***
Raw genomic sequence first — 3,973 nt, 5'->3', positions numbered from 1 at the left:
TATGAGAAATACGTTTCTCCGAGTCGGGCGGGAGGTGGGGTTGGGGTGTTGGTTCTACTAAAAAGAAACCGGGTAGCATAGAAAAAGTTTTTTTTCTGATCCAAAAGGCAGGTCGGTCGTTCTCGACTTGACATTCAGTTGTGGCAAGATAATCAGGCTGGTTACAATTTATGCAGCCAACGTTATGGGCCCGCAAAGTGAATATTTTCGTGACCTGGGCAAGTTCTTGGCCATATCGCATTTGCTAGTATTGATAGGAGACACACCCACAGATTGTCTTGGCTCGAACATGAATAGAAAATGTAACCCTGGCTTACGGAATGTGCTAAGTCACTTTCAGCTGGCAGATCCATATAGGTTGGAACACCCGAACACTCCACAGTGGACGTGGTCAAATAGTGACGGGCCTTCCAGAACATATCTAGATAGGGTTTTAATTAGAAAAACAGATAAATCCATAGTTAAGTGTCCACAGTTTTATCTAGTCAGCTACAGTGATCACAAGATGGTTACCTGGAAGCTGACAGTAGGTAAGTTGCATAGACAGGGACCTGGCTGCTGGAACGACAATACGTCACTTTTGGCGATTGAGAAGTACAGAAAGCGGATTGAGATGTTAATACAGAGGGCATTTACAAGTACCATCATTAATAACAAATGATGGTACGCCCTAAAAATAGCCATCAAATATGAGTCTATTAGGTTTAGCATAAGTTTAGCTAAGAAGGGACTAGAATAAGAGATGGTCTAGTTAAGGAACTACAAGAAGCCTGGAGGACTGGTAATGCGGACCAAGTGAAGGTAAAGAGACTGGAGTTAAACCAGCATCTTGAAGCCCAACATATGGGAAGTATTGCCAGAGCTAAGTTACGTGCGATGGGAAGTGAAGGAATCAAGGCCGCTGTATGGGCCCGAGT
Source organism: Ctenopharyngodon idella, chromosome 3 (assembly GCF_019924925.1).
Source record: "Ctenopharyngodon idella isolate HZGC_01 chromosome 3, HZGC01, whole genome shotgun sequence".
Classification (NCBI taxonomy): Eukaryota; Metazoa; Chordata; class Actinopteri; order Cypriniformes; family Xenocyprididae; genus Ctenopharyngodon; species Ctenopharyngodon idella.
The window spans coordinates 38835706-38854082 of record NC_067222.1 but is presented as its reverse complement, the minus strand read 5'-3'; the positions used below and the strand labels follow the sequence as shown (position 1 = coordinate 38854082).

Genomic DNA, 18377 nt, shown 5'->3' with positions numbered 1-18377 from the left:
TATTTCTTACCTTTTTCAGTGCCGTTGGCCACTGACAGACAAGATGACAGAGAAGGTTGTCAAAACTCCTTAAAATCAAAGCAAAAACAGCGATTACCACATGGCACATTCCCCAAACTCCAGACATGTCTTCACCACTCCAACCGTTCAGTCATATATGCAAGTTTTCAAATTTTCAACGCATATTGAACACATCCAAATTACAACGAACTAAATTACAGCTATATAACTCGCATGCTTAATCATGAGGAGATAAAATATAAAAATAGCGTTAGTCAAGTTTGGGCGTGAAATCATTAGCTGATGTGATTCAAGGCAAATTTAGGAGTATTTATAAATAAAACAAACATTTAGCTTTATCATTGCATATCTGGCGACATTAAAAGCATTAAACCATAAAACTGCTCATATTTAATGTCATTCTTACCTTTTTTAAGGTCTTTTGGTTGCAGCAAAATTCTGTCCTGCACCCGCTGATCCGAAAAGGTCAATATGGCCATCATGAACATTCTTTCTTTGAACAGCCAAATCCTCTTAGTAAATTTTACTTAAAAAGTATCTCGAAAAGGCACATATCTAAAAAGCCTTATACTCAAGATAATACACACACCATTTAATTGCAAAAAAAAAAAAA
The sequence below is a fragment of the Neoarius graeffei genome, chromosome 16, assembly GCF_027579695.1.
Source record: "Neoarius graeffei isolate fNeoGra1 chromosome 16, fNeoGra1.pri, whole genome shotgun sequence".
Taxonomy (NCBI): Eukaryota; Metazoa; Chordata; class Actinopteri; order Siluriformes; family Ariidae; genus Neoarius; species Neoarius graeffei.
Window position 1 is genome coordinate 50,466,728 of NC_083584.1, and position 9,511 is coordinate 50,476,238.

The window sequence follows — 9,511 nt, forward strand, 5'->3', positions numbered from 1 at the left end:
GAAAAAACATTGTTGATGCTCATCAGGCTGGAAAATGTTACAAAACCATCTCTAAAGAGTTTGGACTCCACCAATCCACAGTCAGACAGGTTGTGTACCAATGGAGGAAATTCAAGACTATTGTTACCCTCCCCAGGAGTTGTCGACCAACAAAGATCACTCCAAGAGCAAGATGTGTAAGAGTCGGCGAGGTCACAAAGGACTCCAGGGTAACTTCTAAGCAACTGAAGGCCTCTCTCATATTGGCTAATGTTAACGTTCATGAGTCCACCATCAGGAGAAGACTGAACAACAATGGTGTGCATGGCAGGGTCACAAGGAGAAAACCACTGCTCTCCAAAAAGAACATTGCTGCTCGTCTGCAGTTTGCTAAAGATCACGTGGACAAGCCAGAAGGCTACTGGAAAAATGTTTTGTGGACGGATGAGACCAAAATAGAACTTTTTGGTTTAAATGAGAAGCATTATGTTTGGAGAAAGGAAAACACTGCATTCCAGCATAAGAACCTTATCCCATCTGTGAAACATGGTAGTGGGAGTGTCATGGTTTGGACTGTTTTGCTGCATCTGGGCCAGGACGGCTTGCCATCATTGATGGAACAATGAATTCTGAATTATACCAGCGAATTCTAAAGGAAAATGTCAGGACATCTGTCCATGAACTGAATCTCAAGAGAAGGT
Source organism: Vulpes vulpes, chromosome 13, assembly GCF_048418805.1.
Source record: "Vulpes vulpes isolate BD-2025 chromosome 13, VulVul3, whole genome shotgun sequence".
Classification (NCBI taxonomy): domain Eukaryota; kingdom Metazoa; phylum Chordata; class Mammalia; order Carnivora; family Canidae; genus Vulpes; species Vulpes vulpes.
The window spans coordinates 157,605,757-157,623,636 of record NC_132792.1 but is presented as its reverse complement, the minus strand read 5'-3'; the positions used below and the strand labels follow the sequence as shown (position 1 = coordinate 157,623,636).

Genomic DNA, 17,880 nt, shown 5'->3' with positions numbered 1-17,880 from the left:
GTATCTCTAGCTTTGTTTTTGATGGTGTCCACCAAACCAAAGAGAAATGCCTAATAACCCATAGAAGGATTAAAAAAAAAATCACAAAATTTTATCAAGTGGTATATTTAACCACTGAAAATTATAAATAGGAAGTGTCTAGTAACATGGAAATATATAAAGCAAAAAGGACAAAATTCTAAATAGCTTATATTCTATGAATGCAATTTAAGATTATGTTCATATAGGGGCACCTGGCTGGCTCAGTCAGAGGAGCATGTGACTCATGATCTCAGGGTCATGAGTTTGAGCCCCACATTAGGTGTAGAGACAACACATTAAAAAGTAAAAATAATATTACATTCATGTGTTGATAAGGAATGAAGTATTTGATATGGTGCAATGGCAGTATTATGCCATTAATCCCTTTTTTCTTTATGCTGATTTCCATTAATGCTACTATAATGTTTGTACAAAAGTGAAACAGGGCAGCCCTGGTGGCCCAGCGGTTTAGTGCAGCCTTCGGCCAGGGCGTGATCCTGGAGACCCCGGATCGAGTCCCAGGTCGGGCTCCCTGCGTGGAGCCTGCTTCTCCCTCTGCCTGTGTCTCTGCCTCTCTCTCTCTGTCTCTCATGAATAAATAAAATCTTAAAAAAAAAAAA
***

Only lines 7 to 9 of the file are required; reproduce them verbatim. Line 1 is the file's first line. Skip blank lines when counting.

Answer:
Genomic DNA, 18377 nt, shown 5'->3' with positions numbered 1-18377 from the left:
TATTTCTTACCTTTTTCAGTGCCGTTGGCCACTGACAGACAAGATGACAGAGAAGGTTGTCAAAACTCCTTAAAATCAAAGCAAAAACAGCGATTACCACATGGCACATTCCCCAAACTCCAGACATGTCTTCACCACTCCAACCGTTCAGTCATATATGCAAGTTTTCAAATTTTCAACGCATATTGAACACATCCAAATTACAACGAACTAAATTACAGCTATATAACTCGCATGCTTAATCATGAGGAGATAAAATATAAAAATAGCGTTAGTCAAGTTTGGGCGTGAAATCATTAGCTGATGTGATTCAAGGCAAATTTAGGAGTATTTATAAATAAAACAAACATTTAGCTTTATCATTGCATATCTGGCGACATTAAAAGCATTAAACCATAAAACTGCTCATATTTAATGTCATTCTTACCTTTTTTAAGGTCTTTTGGTTGCAGCAAAATTCTGTCCTGCACCCGCTGATCCGAAAAGGTCAATATGGCCATCATGAACATTCTTTCTTTGAACAGCCAAATCCTCTTAGTAAATTTTACTTAAAAAGTATCTCGAAAAGGCACATATCTAAAAAGCCTTATACTCAAGATAATACACACACCATTTAATTGCAAAAAAAAAAAAA
The sequence below is a fragment of the Neoarius graeffei genome, chromosome 16, assembly GCF_027579695.1.